The lunchtime conference titled “EU trans-regional responses to drug trafficking and organised crime” took place on 17 May 2018 organised in the margins of the fourth Cocaine Route Programme (CRP) Steering Committee. The event offered a comprehensive view on the combined efforts of different EU programmes in a concerted response of the EU to the threat posed by drug trafficking and organised crime, while promoting regional and transregional cooperation.
The Cocaine Route Programme (CRP) was part of conference through the presentations on its ongoing components – namely AIRCOP, CRIMJUST, CORMS and SEACOP, in addition to EU Action against Drugs and Organized Crime (EU-ACT), formerly the Heroin Route Programme.
According to figures presented by CRIMJUST the conservative estimate of the retail cocaine market is 95 billion USD. In this regard, Mr Olivier Luyckx, Head of Unit, DEVCO B5 – Security, Nuclear Safety, in his introductory remarks, underlined that ‘drug trafficking and organised crime are increasing in complexity, in size, in volume and in worth’ adding that ‘organised crime groups are being more and more flexible, changing their business models within days or weeks, exploiting any possible vulnerabilities in each and every system’.
Emphasis was put on increased coca and opium poppy cultivation resulting in increased production of drugs. In relation to coca and cocaine ‘the surface devoted to coca growing has expanded by 75% over the last three years. The volume of the production has increased, to 1000 of tons a year over the last three years’. The increasing in the quality of the product has been recognized as a ‘major problem for health and for the economic and social fabric’.
Having acknowledged the problems posed by drug trafficking and organised crime, the CRP and EU-ACT initiatives were presented as key efforts in providing support to EU partner countires to curbe these threats.
The Cocaine Route Programme (CRP)
The Cocaine Route Programme is a set of different projects that work jointly as a programme, with four components currently active:
- The Airport Communication Project (AIRCOP) supports real time operational communication between international airports to fight transnational organised crime. To date 22 Joint Airport Interdiction Task Forces established by the project are operational which has an overall presence in 39 countries and 43 airports. Seizures amount up to 6.8 tons of cocaine, 2.3 tons of cannabis, 1.8 tons of methamphetamine and over 10 million USD of undeclared cash among others.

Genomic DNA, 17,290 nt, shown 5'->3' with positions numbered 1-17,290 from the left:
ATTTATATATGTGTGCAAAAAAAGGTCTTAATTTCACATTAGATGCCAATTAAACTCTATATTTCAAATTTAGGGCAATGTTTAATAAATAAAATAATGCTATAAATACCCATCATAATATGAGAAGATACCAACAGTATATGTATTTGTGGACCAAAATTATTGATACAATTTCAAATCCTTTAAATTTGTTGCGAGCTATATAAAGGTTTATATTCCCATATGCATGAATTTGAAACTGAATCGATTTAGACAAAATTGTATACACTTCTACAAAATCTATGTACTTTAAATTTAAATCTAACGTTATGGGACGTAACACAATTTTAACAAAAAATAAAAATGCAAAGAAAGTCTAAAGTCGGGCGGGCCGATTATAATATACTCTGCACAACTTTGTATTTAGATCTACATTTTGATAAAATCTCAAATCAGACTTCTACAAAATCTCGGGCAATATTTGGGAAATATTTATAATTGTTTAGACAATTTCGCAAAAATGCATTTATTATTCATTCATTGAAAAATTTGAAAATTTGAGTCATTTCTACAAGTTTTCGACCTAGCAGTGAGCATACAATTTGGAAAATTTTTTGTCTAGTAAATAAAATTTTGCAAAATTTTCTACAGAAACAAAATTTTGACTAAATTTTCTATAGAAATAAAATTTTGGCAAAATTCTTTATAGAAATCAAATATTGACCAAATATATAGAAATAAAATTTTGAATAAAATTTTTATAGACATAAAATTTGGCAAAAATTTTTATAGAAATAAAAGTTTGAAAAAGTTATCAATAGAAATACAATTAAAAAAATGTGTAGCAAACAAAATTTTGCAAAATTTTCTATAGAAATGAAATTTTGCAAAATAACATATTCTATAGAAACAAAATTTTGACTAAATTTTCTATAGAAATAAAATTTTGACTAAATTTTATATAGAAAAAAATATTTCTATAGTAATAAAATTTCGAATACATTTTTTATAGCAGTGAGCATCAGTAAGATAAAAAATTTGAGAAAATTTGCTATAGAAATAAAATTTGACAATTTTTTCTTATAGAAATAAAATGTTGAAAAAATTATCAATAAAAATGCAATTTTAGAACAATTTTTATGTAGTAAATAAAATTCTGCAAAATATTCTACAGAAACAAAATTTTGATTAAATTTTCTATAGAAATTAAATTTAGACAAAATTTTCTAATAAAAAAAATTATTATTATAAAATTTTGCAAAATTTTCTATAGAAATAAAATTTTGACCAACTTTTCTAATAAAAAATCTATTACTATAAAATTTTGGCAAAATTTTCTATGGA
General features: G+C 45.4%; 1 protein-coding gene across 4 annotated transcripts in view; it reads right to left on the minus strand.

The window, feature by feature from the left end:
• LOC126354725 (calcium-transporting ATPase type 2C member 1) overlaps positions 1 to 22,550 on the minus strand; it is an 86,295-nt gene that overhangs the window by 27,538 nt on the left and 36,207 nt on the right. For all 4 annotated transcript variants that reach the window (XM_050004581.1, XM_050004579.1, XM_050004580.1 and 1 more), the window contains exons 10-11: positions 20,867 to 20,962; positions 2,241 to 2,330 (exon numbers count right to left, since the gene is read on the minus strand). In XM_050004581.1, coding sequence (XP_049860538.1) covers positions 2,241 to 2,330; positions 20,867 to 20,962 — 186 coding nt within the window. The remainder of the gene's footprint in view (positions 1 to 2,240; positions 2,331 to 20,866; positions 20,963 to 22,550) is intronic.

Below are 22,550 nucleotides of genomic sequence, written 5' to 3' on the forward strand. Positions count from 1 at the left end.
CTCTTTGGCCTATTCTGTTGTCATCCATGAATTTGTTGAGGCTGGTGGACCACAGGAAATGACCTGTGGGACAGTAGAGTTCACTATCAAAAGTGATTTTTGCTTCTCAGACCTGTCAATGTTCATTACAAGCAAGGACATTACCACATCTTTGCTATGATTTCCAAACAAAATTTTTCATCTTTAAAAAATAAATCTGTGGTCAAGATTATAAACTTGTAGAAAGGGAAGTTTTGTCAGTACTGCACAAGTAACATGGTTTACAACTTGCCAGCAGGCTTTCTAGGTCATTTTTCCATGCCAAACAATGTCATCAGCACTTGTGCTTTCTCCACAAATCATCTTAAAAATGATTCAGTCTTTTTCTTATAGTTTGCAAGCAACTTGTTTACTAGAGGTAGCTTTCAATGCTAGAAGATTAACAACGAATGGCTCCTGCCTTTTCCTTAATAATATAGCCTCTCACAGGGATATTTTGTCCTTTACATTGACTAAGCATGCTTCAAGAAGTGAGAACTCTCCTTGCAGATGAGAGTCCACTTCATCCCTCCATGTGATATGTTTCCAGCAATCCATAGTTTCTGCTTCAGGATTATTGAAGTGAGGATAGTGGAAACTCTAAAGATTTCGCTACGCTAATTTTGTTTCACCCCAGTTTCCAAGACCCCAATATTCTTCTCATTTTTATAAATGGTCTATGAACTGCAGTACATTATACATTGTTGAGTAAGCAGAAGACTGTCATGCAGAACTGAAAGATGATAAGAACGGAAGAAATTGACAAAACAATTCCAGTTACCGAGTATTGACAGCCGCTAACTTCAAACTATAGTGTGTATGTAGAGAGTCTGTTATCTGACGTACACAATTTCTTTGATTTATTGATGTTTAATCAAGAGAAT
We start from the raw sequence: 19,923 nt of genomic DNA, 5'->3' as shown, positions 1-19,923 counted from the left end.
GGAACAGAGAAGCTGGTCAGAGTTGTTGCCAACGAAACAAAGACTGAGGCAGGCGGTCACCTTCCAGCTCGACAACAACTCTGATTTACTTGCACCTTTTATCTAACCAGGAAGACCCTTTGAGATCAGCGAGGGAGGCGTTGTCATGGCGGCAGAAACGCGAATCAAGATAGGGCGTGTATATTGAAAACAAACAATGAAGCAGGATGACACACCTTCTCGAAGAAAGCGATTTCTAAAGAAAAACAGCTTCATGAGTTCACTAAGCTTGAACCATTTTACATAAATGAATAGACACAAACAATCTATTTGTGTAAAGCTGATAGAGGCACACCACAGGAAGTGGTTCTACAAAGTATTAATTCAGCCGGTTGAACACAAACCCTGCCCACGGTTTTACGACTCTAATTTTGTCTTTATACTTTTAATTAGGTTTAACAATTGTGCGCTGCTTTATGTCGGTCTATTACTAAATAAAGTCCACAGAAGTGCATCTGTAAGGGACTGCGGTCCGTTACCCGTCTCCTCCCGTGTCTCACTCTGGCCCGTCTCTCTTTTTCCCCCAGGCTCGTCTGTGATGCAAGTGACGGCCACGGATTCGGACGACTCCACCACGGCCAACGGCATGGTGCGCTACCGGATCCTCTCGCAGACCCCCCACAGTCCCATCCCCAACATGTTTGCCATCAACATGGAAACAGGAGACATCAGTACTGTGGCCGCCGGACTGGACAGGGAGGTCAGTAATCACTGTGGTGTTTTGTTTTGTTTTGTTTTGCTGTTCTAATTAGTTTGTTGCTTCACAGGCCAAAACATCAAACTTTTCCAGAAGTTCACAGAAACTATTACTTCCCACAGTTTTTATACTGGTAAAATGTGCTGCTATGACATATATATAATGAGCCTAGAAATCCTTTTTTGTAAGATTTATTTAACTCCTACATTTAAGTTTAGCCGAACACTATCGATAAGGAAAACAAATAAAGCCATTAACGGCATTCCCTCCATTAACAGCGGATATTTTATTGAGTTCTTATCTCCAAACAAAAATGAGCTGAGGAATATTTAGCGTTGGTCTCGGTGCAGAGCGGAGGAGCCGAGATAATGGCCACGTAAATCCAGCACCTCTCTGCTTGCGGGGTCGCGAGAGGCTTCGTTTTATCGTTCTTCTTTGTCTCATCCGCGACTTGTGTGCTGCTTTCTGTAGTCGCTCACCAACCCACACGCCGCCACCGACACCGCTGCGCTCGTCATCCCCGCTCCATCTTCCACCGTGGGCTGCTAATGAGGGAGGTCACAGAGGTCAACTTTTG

- The Seaport Cooperation Project (SEACOP) builda capacities and strengthena cooperation to support the fight against maritime trafficking of drugs and other criminal activities in countries on the trans-Atlantic cocaine route. It aims to reinforce capacities in seaports and sensitive coastal areas by setting up Joint Maritime Control Units (JMCUs) and specialist Maritime Intelligence Units (MIUs) in selected countries in West Africa, Latin America and the Caribbean to enhance international cooperation and information exchange.
- CRIMJUST complements the efforts of the existing CRP projects with a stronger focus on criminal investigations and criminal justice cooperation in Latin American, Carribean and West African countries to enhance their capacity to effectively counter organised crime along the cocaine route. To date the project has provided training to over 1820 participants (21% women), with an average of 4 training activities organised per month. Operational activities led by INTERPOL include joint operations such as ‘Lionfish’ which resulted in seizure of over 20 tons of cocaine and diamntling of a number of cocaine processing laboratories.
- The Cocaine Route Monitoring and Support Project (CORMS) was established to increase the synergies between all the components of the CRP as well as to improve coordination with other initiatives in the fight against organised crime and drug trafficking. The overall objective is to increase the coherence of EU actions under the CRP and others relevant projects and programmes as well as ensure closer monitoring of all the components of the CRP. In its current phase CORMS has undertaken five monitoring missions to 11 countries in West Africa, Latin America and the Caribbean.
EU Action against Drugs and Organised Crime (EU-ACT)
EU-ACT aims at building capacities to increase regional and trans-regional law enforcement cooperation in the fight against organized crime and trafficking activities along the heroin route from Afghanistan by fostering trust and close collaboration. The original concept of the programme focused on intelligence-led policing and evidence based approach to tackle heroin trafficking continues into this new phase which has broadened its scope to cover all types of drugs and precursor chemicals. In line with existing EU policy on drugs focusing on the balanced approach, EU-ACT also covers issues around demand and harm reduction. The project works in five priority countries in regions along the heroin route to include Ukraine, Georgia, Kyrgyzstan, Pakistan and Tanzania, which also serve as regional hubs and centres of excellence.